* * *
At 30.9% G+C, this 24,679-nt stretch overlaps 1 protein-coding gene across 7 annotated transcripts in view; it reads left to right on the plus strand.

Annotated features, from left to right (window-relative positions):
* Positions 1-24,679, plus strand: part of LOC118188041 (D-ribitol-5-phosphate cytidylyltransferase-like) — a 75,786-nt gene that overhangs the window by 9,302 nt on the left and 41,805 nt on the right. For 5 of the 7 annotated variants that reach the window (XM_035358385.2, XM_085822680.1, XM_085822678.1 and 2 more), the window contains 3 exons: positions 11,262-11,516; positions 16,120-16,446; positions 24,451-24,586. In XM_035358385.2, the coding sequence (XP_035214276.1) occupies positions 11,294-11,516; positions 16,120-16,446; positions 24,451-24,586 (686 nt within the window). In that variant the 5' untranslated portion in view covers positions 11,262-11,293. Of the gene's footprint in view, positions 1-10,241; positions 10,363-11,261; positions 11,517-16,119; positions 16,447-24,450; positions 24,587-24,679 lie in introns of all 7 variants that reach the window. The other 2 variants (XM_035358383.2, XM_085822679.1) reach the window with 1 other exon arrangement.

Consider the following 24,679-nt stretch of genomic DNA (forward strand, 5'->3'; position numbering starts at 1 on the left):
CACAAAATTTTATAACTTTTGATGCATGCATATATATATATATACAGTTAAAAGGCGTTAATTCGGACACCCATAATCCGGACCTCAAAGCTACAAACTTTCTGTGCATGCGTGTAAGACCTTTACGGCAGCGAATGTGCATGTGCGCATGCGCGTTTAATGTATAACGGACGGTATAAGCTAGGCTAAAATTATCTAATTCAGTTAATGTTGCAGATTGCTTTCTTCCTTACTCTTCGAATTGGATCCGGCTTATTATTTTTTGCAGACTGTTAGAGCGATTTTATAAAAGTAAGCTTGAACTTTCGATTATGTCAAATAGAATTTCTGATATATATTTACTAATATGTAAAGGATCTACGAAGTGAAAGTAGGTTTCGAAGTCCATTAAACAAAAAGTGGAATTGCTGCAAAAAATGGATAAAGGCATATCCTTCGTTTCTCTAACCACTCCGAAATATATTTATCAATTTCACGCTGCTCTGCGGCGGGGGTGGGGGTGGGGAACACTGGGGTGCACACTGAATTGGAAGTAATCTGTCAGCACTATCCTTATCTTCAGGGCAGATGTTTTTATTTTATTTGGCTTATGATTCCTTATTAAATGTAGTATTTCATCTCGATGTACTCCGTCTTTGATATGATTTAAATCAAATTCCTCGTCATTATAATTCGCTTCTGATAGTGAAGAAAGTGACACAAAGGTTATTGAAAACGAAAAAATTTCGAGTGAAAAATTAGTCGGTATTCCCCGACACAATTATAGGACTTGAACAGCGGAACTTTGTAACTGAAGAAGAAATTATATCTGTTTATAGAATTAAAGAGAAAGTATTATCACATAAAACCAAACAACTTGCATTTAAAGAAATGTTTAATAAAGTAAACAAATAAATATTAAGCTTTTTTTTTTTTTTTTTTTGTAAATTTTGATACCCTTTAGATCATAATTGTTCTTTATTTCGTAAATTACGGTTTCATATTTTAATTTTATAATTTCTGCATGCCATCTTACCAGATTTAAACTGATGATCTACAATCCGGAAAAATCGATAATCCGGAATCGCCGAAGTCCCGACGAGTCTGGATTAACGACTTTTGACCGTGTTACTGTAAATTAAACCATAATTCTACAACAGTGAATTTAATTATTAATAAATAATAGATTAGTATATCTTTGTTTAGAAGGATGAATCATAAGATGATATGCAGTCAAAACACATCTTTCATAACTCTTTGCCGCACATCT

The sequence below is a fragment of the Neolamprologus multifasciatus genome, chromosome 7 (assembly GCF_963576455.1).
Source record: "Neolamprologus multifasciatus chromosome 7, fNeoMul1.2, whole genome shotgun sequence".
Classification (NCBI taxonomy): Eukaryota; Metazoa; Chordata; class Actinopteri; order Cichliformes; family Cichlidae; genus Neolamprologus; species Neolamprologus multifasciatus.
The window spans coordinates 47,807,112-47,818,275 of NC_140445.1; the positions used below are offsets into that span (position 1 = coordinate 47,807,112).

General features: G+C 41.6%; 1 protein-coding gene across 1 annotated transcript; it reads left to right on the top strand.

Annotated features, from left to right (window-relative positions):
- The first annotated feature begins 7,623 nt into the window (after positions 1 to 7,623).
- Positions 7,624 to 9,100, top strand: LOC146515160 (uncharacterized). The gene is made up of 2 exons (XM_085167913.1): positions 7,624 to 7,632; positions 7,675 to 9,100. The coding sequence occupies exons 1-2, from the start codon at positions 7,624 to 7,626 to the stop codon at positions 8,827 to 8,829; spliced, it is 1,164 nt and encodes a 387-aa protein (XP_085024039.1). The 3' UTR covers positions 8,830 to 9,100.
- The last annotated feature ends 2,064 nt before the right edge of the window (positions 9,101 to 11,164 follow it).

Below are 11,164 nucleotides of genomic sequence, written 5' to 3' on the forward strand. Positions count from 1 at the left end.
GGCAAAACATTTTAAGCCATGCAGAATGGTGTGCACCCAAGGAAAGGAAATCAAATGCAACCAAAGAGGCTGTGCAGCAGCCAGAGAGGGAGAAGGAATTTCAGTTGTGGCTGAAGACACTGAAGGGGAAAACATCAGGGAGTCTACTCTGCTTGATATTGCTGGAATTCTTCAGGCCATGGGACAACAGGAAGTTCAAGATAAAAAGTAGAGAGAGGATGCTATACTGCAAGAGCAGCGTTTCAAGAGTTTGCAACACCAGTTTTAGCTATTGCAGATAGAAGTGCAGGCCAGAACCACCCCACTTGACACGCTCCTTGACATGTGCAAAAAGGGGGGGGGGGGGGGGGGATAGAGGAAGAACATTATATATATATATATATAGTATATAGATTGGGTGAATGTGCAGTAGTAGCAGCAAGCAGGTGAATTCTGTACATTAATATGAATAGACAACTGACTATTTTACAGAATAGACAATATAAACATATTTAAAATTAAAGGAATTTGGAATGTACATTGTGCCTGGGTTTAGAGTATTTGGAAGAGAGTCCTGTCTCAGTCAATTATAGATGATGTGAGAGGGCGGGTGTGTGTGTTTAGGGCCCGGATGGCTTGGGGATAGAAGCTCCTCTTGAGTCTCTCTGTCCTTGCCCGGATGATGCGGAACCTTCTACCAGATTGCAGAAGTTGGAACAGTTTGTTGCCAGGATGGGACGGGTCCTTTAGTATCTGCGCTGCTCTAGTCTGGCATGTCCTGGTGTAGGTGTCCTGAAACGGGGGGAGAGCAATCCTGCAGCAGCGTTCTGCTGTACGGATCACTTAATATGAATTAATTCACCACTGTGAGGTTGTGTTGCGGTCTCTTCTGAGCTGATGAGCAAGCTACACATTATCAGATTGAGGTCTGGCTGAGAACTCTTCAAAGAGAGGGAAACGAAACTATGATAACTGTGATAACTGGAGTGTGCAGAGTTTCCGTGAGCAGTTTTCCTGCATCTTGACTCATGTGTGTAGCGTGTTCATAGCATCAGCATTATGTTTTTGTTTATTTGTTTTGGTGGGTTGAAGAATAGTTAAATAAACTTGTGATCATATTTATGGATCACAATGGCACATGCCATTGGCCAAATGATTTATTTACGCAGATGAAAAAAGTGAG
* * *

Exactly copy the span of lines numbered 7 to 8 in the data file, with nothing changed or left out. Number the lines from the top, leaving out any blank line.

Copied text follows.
Source record: "Neolamprologus multifasciatus chromosome 7, fNeoMul1.2, whole genome shotgun sequence".
Classification (NCBI taxonomy): Eukaryota; Metazoa; Chordata; class Actinopteri; order Cichliformes; family Cichlidae; genus Neolamprologus; species Neolamprologus multifasciatus.